“Our schools are public buildings, and we need to make them as available as possible to our community,” said Mike Vaughn, a Chicago Public Schools spokesman. “Our primary concern is that there is not a disruption to the students, so we’ve made sure the voting booths are not located in high-traffic areas.”

It is a decision with which the Cook County clerk, David Orr, whose jurisdiction includes the Chicago Public Schools, respectfully disagrees, especially since a record number of voters are expected to cast ballots.

“In an ideal world, it would be nice for children to see voters in their schools,” Mr. Orr said. “But you have to ask yourself, what if?”

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  1. All part of Karl Rove’s attempts to keep voter turnout as low as possible this year.

  2. This is the statement that I find to be more of an issue: “The decision to cancel classes on Election Day in the Rockland public schools in Massachusetts stemmed from an accident — an elderly driver, on his way to vote in the state’s presidential primary on Feb. 5, struck and critically injured an 8-year-old girl outside an elementary school in a neighboring district.”
    I am far more concerned about this type of issue then a “voter” being a danger to children in the school building.
    And YES – before someone else says it – some of the parents during daily drop off and pick up are just as much of a hazard. But, we all should agree that election day brings more traffic.

  3. Go for it Ridgewood. Completely give over to your most liberal impulses.

    Let’s keep the children home while the people who pay for the schools vote.

  4. There is absolutely no logical reason to hold polling on a weekday. Plenty of examples exist around the world of elections taking place on weekends. Have religious observances? Vote absentee. Numbers of voters would most likely increase and these cockamamie Election Day scenarios involving threatened children would all but disappear.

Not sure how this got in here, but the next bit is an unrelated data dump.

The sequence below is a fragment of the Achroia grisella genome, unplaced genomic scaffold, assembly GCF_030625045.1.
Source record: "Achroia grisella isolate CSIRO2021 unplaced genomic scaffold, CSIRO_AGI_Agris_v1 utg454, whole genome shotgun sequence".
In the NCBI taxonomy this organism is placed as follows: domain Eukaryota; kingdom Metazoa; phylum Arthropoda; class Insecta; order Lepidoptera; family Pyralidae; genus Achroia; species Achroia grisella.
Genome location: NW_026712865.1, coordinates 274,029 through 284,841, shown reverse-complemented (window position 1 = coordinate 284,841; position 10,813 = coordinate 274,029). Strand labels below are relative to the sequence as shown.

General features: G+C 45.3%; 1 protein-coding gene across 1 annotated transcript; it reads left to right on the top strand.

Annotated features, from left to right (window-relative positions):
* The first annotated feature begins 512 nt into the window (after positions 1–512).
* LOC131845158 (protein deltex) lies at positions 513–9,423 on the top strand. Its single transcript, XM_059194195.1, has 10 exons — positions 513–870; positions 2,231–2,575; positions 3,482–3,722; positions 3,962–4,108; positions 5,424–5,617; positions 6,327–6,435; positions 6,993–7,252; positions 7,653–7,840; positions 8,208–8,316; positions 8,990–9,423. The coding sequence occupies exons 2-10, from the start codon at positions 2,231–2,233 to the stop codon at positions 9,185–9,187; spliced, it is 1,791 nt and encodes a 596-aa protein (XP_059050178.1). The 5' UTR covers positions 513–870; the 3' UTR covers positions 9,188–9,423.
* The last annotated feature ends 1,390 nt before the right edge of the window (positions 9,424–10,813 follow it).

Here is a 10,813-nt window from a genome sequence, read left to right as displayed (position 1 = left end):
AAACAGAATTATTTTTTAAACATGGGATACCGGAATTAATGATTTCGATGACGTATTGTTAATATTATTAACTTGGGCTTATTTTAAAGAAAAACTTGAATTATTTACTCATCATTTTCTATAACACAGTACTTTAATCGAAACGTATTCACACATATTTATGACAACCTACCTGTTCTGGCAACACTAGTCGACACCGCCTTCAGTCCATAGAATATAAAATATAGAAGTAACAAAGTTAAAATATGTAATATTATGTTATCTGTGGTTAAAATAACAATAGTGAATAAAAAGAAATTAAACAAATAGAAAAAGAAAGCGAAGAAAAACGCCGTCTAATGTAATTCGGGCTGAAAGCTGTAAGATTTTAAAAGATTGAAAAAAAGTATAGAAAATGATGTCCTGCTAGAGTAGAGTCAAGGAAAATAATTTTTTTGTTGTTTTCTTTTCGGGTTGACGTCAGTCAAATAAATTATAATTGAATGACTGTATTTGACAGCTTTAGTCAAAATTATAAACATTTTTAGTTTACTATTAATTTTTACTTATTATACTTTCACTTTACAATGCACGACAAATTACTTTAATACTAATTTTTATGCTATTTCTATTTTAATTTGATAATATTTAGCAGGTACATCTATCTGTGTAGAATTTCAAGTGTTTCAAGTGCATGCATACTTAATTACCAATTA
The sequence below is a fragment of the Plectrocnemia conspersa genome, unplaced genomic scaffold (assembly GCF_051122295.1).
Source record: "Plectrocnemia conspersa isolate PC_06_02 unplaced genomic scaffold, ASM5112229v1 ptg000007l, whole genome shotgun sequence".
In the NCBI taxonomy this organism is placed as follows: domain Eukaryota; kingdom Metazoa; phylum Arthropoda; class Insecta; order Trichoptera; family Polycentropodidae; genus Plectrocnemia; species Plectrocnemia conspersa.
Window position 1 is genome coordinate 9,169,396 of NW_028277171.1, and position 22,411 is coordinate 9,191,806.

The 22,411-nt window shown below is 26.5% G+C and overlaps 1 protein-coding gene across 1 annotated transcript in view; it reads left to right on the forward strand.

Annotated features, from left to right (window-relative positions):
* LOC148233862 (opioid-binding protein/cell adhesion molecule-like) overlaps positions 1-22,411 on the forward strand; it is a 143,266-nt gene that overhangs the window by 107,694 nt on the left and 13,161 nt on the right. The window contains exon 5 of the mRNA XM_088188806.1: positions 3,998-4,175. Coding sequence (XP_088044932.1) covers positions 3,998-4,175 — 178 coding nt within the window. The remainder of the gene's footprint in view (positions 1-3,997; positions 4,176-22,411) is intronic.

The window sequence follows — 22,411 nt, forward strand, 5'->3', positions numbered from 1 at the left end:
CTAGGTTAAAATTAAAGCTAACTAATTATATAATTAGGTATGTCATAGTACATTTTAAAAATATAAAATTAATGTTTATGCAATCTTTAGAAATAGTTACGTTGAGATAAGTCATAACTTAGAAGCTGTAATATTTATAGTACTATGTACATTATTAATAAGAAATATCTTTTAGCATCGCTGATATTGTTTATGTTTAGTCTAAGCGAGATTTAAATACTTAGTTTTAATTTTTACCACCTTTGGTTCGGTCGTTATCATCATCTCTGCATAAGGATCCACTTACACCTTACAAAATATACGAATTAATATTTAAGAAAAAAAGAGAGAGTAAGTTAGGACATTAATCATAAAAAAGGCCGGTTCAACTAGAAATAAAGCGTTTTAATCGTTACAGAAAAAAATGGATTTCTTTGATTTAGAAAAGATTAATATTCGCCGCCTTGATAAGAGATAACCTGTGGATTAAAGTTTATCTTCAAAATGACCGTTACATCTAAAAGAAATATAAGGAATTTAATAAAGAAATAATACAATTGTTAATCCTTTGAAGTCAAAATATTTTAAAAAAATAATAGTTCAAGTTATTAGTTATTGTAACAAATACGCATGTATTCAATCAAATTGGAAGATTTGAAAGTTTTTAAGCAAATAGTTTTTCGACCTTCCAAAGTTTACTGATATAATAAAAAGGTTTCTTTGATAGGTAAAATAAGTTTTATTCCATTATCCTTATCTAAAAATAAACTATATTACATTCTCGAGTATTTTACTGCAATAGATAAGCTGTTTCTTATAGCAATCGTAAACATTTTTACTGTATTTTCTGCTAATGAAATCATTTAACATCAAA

5. The biggest problem I see is early voting by mail.

    All who wish to vote ought to get off their duffs and go to a polling station and pull the lever.

    It is the least we can do to participate in our election process.

  6. The biggest problem I see is early voting by mail.

    That’s our overseas troops vote. Are you suggesting that they be disenfranchised?

  7. 10:05 AM Makes a very good point, one I never gave any consideration. Why not vote on the week-end nationwide? While this is not something Ridgewood can do alone, it is a very good idea on many fronts!

  8. “That’s our overseas troops vote. Are you suggesting that they be disenfranchised?” 1:59 PM

    NO, I AM NOT.

    However, when people do it just because they want to avoid going to the polls on the 2nd Tuesday of November, then yea, I think it stinks.

    For the record, it is called “absentee voting” by our military not “early voting” by mail and at polls like what is going on in some states already..

  9. I was born and raised in Ridgewood. Schools were always closed on the Presidential Election Day. In fact, at GW, where I went to both elementary and junior high, we traditionally held a Bake Sale, with real homemade baked goods, not Entemann’s, to sell to the voters and raise money for the school. But I guess that was before we had to have so many other days off.

  10. 8:13, times have changed

  11. 813 I went to school here and I dont remember them ever being closed on elections day ..are you sure your not a teacher fishing for another day off?

  12. Yes 4:33… You are correct and 8:13 is talking out of his arse.
    Schools have always been open for election day. I don’t even believe that 8:13 even went to school here as a kid.